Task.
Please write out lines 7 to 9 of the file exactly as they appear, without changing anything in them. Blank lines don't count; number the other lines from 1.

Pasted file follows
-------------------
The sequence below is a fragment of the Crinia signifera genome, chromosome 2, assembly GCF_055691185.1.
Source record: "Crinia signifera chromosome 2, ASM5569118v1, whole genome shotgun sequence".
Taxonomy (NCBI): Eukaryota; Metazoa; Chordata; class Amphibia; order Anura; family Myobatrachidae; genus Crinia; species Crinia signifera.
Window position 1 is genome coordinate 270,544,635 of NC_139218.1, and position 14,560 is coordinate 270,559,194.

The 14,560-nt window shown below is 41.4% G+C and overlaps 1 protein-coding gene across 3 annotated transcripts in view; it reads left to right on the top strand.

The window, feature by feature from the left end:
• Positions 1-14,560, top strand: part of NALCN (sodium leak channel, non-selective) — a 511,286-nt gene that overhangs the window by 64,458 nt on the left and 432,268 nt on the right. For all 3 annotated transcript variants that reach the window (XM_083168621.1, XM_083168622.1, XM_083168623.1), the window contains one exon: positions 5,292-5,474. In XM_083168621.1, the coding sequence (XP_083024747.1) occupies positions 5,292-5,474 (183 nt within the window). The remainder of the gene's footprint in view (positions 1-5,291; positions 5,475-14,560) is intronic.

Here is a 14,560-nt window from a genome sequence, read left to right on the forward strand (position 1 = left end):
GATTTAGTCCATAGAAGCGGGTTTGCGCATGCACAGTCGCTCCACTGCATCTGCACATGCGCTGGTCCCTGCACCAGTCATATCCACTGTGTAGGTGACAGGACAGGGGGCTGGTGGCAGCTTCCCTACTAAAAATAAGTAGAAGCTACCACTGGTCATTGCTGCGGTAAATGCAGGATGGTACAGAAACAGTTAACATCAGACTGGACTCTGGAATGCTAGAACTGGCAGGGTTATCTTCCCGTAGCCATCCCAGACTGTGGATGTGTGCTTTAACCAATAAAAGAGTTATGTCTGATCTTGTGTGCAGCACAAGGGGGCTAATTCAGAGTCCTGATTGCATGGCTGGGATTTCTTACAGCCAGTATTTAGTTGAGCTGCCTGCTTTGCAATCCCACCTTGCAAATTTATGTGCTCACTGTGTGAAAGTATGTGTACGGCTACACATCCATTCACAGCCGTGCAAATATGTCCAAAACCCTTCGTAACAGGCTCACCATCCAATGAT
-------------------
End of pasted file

• Positions 1-14,560, top strand: part of NALCN (sodium leak channel, non-selective) — a 511,286-nt gene that overhangs the window by 64,458 nt on the left and 432,268 nt on the right. For all 3 annotated transcript variants that reach the window (XM_083168621.1, XM_083168622.1, XM_083168623.1), the window contains one exon: positions 5,292-5,474. In XM_083168621.1, the coding sequence (XP_083024747.1) occupies positions 5,292-5,474 (183 nt within the window). The remainder of the gene's footprint in view (positions 1-5,291; positions 5,475-14,560) is intronic.

Here is a 14,560-nt window from a genome sequence, read left to right on the forward strand (position 1 = left end):
GATTTAGTCCATAGAAGCGGGTTTGCGCATGCACAGTCGCTCCACTGCATCTGCACATGCGCTGGTCCCTGCACCAGTCATATCCACTGTGTAGGTGACAGGACAGGGGGCTGGTGGCAGCTTCCCTACTAAAAATAAGTAGAAGCTACCACTGGTCATTGCTGCGGTAAATGCAGGATGGTACAGAAACAGTTAACATCAGACTGGACTCTGGAATGCTAGAACTGGCAGGGTTATCTTCCCGTAGCCATCCCAGACTGTGGATGTGTGCTTTAACCAATAAAAGAGTTATGTCTGATCTTGTGTGCAGCACAAGGGGGCTAATTCAGAGTCCTGATTGCATGGCTGGGATTTCTTACAGCCAGTATTTAGTTGAGCTGCCTGCTTTGCAATCCCACCTTGCAAATTTATGTGCTCACTGTGTGAAAGTATGTGTACGGCTACACATCCATTCACAGCCGTGCAAATATGTCCAAAACCCTTCGTAACAGGCTCACCATCCAATGAT